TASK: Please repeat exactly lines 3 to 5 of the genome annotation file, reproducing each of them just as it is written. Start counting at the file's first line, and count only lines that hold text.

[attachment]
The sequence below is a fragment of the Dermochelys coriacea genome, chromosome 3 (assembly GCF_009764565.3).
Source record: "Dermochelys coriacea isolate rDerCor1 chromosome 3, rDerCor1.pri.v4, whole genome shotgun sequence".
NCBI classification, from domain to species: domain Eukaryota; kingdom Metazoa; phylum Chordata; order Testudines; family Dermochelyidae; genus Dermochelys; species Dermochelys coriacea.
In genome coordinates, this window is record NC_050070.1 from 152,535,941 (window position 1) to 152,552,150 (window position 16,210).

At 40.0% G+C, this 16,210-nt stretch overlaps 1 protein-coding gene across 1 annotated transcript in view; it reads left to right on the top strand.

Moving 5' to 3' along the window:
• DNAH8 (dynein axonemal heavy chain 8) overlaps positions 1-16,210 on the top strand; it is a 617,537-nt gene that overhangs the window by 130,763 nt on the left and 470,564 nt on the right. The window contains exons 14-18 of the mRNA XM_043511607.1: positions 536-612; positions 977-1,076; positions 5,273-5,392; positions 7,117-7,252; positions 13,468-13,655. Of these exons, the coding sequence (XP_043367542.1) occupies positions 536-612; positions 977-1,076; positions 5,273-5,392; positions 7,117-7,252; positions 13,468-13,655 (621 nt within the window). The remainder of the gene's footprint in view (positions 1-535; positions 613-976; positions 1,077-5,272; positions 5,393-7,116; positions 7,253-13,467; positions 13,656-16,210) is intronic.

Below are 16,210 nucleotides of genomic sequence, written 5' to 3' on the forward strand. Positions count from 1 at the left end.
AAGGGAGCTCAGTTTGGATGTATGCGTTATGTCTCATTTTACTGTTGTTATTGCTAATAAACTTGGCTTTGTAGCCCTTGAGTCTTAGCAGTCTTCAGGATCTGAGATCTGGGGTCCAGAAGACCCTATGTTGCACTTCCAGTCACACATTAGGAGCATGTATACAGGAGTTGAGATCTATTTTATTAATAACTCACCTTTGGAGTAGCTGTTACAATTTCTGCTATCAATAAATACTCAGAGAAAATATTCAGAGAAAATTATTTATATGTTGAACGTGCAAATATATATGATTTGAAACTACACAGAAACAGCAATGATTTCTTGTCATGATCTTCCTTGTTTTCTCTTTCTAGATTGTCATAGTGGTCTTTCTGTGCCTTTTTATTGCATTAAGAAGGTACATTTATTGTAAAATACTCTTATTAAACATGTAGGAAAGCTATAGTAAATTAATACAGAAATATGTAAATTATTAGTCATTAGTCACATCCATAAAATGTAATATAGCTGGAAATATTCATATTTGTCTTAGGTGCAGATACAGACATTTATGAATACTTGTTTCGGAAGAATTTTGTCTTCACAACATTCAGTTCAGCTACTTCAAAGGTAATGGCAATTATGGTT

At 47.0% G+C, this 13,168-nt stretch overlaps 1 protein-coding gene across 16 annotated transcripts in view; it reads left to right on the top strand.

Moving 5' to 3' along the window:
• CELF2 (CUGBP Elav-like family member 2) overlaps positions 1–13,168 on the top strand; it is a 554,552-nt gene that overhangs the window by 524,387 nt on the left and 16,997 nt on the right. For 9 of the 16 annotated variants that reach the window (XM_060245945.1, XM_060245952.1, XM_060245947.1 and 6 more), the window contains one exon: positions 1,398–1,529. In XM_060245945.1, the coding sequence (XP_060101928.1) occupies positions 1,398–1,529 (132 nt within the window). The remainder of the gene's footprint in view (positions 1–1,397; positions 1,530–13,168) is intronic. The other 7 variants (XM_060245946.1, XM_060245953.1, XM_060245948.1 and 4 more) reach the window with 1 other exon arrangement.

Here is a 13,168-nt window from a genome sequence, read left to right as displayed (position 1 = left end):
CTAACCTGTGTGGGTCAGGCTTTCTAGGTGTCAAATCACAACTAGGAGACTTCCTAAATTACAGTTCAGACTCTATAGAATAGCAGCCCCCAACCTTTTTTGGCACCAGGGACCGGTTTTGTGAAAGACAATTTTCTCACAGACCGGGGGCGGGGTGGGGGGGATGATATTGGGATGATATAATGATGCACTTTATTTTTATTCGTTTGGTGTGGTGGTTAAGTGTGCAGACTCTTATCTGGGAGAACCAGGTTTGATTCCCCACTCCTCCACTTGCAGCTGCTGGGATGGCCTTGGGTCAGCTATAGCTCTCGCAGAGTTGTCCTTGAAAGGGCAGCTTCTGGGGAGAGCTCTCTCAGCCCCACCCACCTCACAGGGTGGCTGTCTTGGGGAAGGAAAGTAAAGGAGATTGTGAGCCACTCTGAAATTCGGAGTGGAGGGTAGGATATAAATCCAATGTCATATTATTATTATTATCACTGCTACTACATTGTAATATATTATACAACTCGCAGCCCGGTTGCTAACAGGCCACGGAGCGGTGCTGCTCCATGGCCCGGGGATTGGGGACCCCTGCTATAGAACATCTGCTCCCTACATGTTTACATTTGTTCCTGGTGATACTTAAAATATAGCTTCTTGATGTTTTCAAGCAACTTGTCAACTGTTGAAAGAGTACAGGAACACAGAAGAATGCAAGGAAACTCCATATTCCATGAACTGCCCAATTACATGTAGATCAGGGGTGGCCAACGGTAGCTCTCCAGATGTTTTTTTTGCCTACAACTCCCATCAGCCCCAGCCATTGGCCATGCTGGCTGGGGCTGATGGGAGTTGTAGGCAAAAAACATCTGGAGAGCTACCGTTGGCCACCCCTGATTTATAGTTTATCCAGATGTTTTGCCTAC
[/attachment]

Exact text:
NCBI classification, from domain to species: domain Eukaryota; kingdom Metazoa; phylum Chordata; order Testudines; family Dermochelyidae; genus Dermochelys; species Dermochelys coriacea.
In genome coordinates, this window is record NC_050070.1 from 152,535,941 (window position 1) to 152,552,150 (window position 16,210).

At 40.0% G+C, this 16,210-nt stretch overlaps 1 protein-coding gene across 1 annotated transcript in view; it reads left to right on the top strand.